He later became Deputy Chairman in charge of the Industry Integrating Committees of Ammunition (one of 82 committees set up to work with industry). Each Industry Integration Committee was made up of representatives from each participating contractor and set up to integrate Ordnance with industry. As Deputy Chairman, he was instrumental in expediting and improving production on several items. In January 1943, he was assigned to the Tank and Automotive Center at Detroit, Michigan. His task was to further the efforts of the committees on the production of tanks, the most critical item of Ordnance procurement. In March of 1943, he was reassigned to the Industry Committees of the Ammunition Division, as the Assistant Chief in Charge of Procurement for metal parts. In 1944, he became Chief of the Industry Production Branch while still retaining the title and duties of the Deputy Chairman of Industry Integrating Committees.

He established precedents and procedures that helped industry and Ordnance work together towards the war effort. His intimate knowledge of industry and his ability to gain the confidence of industrial leaders made him an invaluable asset to the Ordnance procurement process. During his later years, he served as Chairman of the board and Chief Executive Officer of Anheuser-Busch, Inc. and as Chairman of the board and President of the St. Louis Baseball Cardinals organization. Colonel Busch died in 1989.

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The St. Louis Cardinals, which Anhesuer-Busch bought in 1953, became an important part of Gussie Busch’s life.

In 1953, Cardinals owner Fred Saigh was convicted of tax evasion. Facing almost certain banishment from baseball, he put the Cardinals up for sale. When Busch got word that Saigh was seriously considering selling the team to interests who would move the team to Houston; he decided to have Anheuser-Busch get into the bidding in order to keep the Cardinals in St. Louis. Ultimately, Busch persuaded Saigh to take less money ($3.75 million) than what he was being offered by out-of-town interests in the name of civic pride, and also achieved a marketing tool.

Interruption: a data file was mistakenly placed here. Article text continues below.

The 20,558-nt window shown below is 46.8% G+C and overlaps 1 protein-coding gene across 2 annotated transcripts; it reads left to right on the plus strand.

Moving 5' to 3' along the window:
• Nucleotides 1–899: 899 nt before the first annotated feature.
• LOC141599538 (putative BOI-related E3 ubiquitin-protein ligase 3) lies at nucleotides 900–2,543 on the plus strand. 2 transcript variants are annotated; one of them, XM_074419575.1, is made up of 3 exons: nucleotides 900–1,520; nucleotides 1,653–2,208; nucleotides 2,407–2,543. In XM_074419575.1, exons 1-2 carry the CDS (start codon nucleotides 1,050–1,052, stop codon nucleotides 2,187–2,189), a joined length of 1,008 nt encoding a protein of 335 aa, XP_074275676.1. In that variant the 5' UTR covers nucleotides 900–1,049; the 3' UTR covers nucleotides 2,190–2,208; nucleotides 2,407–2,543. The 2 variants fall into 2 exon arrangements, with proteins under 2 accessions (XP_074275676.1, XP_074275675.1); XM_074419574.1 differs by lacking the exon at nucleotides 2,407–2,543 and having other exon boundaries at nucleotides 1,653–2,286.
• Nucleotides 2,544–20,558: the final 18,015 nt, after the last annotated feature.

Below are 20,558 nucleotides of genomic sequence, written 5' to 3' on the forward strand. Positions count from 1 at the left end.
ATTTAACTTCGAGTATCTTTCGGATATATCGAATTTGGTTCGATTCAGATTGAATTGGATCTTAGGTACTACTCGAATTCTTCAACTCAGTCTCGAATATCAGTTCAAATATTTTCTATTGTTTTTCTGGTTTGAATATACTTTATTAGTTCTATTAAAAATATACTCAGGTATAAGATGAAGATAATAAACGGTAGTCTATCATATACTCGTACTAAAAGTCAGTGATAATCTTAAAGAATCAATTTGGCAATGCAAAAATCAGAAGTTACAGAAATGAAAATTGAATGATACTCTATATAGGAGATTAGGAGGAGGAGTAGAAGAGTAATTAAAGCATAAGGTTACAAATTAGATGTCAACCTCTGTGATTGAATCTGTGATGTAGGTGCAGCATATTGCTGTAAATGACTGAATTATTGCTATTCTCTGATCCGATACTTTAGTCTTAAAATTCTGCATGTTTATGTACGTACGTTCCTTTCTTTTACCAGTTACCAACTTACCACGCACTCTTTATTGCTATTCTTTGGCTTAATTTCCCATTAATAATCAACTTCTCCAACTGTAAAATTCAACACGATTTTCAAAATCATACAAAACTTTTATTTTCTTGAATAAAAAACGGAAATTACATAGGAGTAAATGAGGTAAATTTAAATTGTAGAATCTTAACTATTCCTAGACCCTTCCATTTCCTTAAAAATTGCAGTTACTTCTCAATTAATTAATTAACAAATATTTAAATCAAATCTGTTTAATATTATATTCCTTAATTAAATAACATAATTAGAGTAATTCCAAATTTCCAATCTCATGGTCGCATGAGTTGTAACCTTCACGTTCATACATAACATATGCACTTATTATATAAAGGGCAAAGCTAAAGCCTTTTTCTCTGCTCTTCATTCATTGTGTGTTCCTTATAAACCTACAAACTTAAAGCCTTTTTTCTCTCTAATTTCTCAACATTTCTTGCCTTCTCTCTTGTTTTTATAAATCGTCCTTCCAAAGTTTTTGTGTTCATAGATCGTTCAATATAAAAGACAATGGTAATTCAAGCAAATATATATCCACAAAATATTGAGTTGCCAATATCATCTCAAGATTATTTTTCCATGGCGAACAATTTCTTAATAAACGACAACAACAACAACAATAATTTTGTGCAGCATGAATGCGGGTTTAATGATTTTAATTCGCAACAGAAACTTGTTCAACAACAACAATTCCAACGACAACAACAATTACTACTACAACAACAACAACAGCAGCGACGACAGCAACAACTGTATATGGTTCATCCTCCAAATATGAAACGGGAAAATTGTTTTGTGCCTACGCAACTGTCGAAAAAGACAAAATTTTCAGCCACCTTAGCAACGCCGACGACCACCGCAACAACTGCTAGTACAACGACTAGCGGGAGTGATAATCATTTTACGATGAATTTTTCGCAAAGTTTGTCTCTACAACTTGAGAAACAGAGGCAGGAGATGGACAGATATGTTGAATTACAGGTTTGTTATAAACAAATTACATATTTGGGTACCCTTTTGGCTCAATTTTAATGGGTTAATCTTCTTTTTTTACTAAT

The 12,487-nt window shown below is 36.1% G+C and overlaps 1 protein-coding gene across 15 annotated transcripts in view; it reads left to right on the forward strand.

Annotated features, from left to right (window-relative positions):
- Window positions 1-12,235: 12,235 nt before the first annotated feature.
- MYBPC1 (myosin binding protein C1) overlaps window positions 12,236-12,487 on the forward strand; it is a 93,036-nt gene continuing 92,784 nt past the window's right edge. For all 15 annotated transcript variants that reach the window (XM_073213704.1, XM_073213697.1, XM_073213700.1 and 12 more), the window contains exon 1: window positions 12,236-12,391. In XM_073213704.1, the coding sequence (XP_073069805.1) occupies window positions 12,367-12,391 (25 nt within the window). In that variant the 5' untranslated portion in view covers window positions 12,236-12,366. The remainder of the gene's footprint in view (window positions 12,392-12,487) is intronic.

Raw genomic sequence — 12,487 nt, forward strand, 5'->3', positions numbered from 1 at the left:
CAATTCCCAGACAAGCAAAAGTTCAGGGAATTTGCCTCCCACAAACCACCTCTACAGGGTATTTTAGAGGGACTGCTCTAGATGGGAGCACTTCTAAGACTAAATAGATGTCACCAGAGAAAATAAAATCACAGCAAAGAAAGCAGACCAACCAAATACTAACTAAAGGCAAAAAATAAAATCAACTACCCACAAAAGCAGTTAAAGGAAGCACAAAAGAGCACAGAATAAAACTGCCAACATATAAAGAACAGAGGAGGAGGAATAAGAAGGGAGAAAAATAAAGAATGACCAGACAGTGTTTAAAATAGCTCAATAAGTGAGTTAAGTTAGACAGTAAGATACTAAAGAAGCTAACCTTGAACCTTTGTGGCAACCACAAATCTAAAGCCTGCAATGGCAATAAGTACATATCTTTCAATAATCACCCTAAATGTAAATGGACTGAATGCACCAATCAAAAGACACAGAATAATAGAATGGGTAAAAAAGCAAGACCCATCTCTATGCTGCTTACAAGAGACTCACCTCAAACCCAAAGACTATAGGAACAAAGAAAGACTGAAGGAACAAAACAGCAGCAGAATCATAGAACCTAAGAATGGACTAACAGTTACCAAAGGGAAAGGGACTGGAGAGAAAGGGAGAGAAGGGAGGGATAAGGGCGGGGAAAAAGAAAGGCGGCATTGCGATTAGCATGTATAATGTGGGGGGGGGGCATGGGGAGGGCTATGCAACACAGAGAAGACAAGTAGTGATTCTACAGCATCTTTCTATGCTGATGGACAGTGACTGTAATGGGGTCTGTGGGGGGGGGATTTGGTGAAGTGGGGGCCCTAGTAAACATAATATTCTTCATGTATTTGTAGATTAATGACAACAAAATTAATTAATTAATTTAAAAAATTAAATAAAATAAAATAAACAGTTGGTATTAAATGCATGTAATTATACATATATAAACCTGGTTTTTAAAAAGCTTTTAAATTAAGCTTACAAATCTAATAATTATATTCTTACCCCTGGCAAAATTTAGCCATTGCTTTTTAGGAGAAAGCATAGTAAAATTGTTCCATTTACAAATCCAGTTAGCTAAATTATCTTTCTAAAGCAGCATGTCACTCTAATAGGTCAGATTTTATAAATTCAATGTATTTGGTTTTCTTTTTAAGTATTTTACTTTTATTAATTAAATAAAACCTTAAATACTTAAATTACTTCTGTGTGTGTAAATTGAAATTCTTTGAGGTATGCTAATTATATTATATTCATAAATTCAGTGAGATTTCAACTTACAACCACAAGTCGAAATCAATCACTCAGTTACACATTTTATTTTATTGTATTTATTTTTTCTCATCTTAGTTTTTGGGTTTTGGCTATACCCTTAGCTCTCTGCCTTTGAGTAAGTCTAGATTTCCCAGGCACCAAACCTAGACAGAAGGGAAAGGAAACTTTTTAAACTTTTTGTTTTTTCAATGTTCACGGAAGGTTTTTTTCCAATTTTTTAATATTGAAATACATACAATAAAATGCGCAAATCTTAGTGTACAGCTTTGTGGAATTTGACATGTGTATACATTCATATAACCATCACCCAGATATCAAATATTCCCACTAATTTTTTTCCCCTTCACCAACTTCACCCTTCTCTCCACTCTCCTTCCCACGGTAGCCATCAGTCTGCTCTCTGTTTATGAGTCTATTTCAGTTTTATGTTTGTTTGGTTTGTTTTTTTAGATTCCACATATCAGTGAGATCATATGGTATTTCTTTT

As chairman, president or CEO of the Cardinals from the time the club was purchased by the brewery in 1953 until his death, Busch oversaw a team that won six National League pennants (1964, 1967, 1968, 1982, 1985, 1987) and three World Series (1964, 1967 and 1982). When his son, August Busch III, ousted him as president of Anheuser-Busch, the elder Busch remained as president of the Cardinals.

Although the Cardinals were the dominant baseball team in St. Louis, they did not own their own ballpark. Since 1920 they had rented Sportsman’s Park from the St. Louis Browns of the American League. Shortly after buying the Cardinals, Busch bought and extensively renovated the park, renaming it Busch Stadium (but only after a failed attempt to rename it as Budweiser Stadium). The team played there until Busch Memorial Stadium was built in the middle of the 1966 season.

In 1984, the Cardinals retired a number, 85, in Busch’s honor, which was his age at the time.

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Cardinal’s Owner and beer baron Gussie Busch threw a party at the Chase Hotel following the Cardinals 1964 World Series Championship. Here he congratulates Cardinal’s third baseman Ken Boyer, who hit two home runs and drove in six.

The Busch family also acquired Grant’s Farm, and made it the Busch Family Estate, opening it up to the public beginning in 1954. The estate website also has a timeline and there’s a short history of the farm from Wikipedia:

The property was at one time owned by Ulysses S. Grant and prior to that, by the Dent family. It is now owned by the Busch family, who owned the Anheuser-Busch Brewing Company for many years until it was sold to InBev in 2008. Grant’s Farm has been an animal reserve for many years and is open to the public for free; however, there is a parking fee of $12 per vehicle. This fee helps to maintain the farm. The farm is home to such animals as buffalo, elephants, camels, kangaroos, donkeys, goats, peacocks, the iconic Budweiser Clydesdales and many more. Most of these animals can be seen by visitors on a tram tour of the deer park region of the park, while the Clydesdales are found in their nearby barn and pastures. The farm also contains a cabin called “Hardscrabble,” which was built by Ulysses S. Grant on another part of the property and later relocated to Grant’s Farm. It is the only remaining structure that was hand-built by a U.S. president prior to assuming office.

Also on the farm is the Busch family mansion, and a house in which Ulysses S. Grant resided between the Mexican and Civil Wars—White Haven. This had been his wife, Julia Grant’s, family home. Frederick Dent, Julia’s father, gave 80 acres of the farm to the couple as a wedding present. White Haven is now a national historic site: the Ulysses S. Grant National Historic Site, and is located just across the road from Grant’s Farm.

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Here’s Gussie’s entry from the Encyclopedia Britannica: